Hughes, 25, who was pressing for a Test recall, crashed to the ground unconscious after the heavy blow to the lower head and was rushed to hospital from the Sydney Cricket Ground on Tuesday.
Television images showed the helmeted Hughes, who had scored a composed 63 for South Australia in the Sheffield Shield game, standing dazed before going down face-first following the rising delivery from New South Wales bowler Sean Abbott.
The initial consensus from leading cricketers and experienced observers was that Hughes had been the victim of a freak accident.
Masuri, the UK-based manufacturer of the helmet worn by Hughes and one of the leading suppliers of protective headgear to many of the world’s top batsmen, said in a statement they wished him a “full and speedy recovery”.
Their statement said they were seeking as much footage of the incident as possible to be able to see more conclusively exactly where Hughes had been hit.
“From the footage and pictures currently available to Masuri, it appears that Phil Hughes was struck by the ball to the rear of the grille and below the back of the shell, missing his Masuri Original Test model helmet,” the company’s statement said.
“This is a vulnerable area of the head and neck that helmets cannot fully protect, while enabling batsmen to have full and proper movement.”
– Extra protection –
However, Masuri’s statement added: “The newly-developed Masuri Vision Series helmet, which supersedes the 2013 helmet worn by Phil Hughes, does afford batsmen extra protection in this region –- and still allows comfortable movement.”
Nevertheless, it was yet to be determined whether a change of helmet could have prevented Hughes’s accident or indeed if the design of the one he was wearing had played any part at all in his injury.
Masuri managing director Sam Miller said: “The thoughts of everyone at Masuri are with Phil Hughes and his family.
“Helmet manufacturers are constantly developing their products to make them safer.
“We work continuously with the governing authorities worldwide to reduce the risk of injury to players.”
A spokesman for Masuri told AFP the new Vision Series helmet had gone on sale in the UK in August 2014.
Peter Wright, the managing director of UK-based cricket specialists Gunn and Moore, whose range of equipment now includes helmets, said, based on the initial footage he had seen, Hughes had been unlucky.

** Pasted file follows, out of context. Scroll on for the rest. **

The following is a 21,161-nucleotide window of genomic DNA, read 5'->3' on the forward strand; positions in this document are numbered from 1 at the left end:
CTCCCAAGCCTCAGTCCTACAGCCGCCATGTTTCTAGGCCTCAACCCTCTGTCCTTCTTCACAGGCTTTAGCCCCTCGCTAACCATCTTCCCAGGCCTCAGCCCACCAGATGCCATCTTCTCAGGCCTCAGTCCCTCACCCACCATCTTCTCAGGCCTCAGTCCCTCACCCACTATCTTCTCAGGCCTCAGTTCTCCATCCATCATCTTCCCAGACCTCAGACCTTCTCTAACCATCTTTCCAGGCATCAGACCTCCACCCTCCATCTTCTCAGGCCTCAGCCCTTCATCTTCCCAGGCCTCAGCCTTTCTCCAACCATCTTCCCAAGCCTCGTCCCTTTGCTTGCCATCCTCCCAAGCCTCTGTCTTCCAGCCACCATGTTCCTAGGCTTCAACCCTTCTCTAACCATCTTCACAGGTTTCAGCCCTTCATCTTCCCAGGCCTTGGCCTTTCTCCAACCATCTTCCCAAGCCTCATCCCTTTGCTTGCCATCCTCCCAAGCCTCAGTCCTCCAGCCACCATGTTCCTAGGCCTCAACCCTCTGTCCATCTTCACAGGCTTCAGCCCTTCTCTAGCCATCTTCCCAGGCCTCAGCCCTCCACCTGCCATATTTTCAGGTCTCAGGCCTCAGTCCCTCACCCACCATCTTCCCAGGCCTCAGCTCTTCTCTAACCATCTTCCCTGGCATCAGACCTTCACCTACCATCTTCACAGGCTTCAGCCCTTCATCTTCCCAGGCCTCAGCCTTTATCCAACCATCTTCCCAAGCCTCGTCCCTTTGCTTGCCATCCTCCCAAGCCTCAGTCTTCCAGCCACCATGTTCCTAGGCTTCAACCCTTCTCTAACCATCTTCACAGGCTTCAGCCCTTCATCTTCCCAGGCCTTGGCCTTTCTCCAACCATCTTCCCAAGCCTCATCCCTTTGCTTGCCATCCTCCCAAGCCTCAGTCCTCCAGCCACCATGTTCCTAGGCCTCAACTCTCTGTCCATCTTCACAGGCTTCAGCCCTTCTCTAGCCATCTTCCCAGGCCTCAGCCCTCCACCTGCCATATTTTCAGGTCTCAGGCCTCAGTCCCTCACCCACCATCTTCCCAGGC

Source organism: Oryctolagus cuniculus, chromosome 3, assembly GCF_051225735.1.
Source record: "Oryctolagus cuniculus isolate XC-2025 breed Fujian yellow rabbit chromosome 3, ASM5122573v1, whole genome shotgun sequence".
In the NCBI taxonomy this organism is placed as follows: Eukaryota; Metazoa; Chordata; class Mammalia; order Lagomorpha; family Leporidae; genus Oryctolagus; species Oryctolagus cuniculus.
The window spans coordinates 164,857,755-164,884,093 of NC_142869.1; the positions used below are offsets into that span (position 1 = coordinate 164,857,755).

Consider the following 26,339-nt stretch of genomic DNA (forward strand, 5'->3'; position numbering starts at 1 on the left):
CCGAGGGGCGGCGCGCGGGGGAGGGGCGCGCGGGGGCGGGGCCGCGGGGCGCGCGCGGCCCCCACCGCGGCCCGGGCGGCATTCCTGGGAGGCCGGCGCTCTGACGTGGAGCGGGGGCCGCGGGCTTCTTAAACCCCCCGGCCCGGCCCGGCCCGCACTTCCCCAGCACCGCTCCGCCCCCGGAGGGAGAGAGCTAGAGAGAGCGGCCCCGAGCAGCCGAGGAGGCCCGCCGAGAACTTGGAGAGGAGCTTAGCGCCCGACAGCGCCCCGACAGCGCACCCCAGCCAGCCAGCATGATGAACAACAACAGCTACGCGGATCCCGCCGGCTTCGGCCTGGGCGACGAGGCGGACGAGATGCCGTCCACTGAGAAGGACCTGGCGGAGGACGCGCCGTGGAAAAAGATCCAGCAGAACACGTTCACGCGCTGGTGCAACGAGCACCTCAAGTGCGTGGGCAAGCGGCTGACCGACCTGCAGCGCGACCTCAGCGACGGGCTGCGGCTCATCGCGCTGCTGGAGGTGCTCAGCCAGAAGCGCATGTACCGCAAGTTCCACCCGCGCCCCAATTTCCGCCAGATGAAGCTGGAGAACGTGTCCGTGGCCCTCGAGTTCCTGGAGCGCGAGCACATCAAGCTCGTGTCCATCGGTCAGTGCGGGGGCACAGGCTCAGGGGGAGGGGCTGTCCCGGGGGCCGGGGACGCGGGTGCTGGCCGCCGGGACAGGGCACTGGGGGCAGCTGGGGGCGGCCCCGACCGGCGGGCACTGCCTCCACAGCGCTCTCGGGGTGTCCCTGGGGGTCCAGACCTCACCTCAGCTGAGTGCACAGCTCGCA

“It’s a fairly difficult part of the head to protect, the neck area needs to be flexible,” Wright told Sky Sports. “I’m not saying it’s impossible, because things are moving so quickly in sports protection, but hopefully someone will be able to look at it.”
Safety standards for helmets in English county cricket, where Hughes has had spells with Middlesex, Hampshire and, most recently Worcestershire, were already in the process of being improved prior to his accident.
Angus Porter, chief executive of England’s Professional Cricketers’ Association, said: “There is a new British safety standard which is in the process of being implemented that will hopefully offer a greater measure of protection.
“The standard is now live and the manufacturers are working with testing houses on designs that will pass.
“The first batch of helmets are coming through now which would pass the test and we’re hopeful we will see them used in professional cricket next season.”
However, Porter said complete protection was impossible.
“It’s difficult to know exactly what difference the standard might have made in this precise circumstance because there will always be an element of risk in cricket,” he said.
“The balls are hard and they travel fast. No design will eliminate risk completely.
“While we haven’t had life-threatening injuries for some time in this country we have had a number of serious injuries,” he added.
“Stuart Broad and Craig Kieswetter were notable examples this year and it is a matter to take very, very seriously indeed.” -AFP